Love God Murder
You won’t hear him on C&W radio, but it’s safe to say that without Johnny Cash, country music wouldn’t have become as popular a force in music as it is today. An inspiration for countless musicians (including old Sun labelmate Elvis Presley, who recognized Cash’s talent early on), Cash’s staggering, nearly 50-year career has made him a living legend for at least half of that time. If he never records another song, which is likely, his timeless music will be an inspiration for generations of musicians.
Looking back on almost five decades of songs, Cash realized the majority of his work fell into three major categories; God, Love and Murder. Late last year, he set about compiling his favorite songs in those groups, and the stunning results are now available on three separate discs, which may also be purchased packaged together in a snazzy box complete with nifty rub-on tattoos. It’s not a traditional Best Of (1992’s triple CD Essential Johnny Cash 1955-1983 box set took care of that), and therein lies the beauty of the collection. By interspersing some hits like “Ring of Fire,” “I Walk the Line,” and “I Still Miss Someone” (all from Love), with obscurities of exemplary value, the set gives us a unique portrait of this country icon. Additionally, lovingly written and incisive liner notes penned by Bono (God), June Carter Cash (Love) and especially Quentin Tarantino (Murder – what else?) afford depth and understanding to Cash’s work, and provide a historical context for each genre’s songs. The discs all feature 16 tracks and clock in at an average of 45 minutes — a little on the slim side, but as they’re retailing at a discounted price, it’s tough to complain.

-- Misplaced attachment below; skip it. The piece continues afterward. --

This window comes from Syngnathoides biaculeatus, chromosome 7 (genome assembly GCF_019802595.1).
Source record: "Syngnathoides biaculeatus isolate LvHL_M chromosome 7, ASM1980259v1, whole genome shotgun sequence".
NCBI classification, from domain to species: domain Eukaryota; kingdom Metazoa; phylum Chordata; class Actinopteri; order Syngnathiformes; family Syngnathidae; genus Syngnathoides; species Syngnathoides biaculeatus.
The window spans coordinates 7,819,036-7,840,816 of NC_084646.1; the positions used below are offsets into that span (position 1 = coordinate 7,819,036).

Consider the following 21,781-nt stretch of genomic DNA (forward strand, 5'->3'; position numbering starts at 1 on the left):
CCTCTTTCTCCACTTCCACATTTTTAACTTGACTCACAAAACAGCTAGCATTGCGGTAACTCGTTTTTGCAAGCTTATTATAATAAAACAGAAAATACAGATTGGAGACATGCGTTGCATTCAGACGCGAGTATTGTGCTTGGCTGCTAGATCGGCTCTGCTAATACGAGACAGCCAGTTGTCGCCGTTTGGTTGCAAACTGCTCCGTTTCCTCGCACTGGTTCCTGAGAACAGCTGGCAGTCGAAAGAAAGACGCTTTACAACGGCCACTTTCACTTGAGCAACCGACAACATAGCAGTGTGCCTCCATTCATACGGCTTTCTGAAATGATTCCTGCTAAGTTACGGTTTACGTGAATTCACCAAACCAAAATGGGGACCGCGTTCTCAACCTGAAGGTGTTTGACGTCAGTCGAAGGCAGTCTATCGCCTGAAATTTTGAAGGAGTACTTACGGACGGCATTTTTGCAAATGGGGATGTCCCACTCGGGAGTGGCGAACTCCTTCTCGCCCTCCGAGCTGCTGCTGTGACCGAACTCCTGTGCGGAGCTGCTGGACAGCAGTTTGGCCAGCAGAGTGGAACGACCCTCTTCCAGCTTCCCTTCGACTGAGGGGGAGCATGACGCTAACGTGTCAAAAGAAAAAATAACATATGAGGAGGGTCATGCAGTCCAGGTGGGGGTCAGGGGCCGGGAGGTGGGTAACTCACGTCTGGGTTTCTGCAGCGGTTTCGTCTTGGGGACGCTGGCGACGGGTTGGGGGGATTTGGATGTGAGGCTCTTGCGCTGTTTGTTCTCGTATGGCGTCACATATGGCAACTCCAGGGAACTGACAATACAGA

Sequenced by the artist, the albums position songs recorded decades apart next to each other, and in so doing, endow the tunes with even more intensity. Murder kicks off appropriately with “Folsom Prison Blues” from 1955, and smoothly segues into 1993’s “Delia’s Gone,” making for a heartbreaking and fascinating transition of tracks recorded nearly forty years apart. Cash digs deep into his catalog on Love to dredge up obscurities such as “All Over Again,” a rare 1958 B-side previously known only to collectors, and 1964’s “My Old Faded Rose,” which has never been given a US release until now. These songs not only suit the album’s title, but are of outstanding quality, and are revealing insights into the man, even for non-Cash aficionados. God reveals “The Man in White” and “Oh Come, Angel Band,” two tunes from tiny labels which might have easily, and sadly, been lost to time without their inclusion here.
As Cash explains in the liner notes to God with touching self-examination, “At times, I’m a voice crying in the wilderness, but at times I’m right on the money and know what I’m singing about.” Both points are poignantly proven on these three discs. Fans already familiar with the work of Johnny Cash, or those new to his art, will revel in these outstanding collections. They’re the perfect testament and career overview to one of America’s most enduring and unflinchingly honest artists of any genre.
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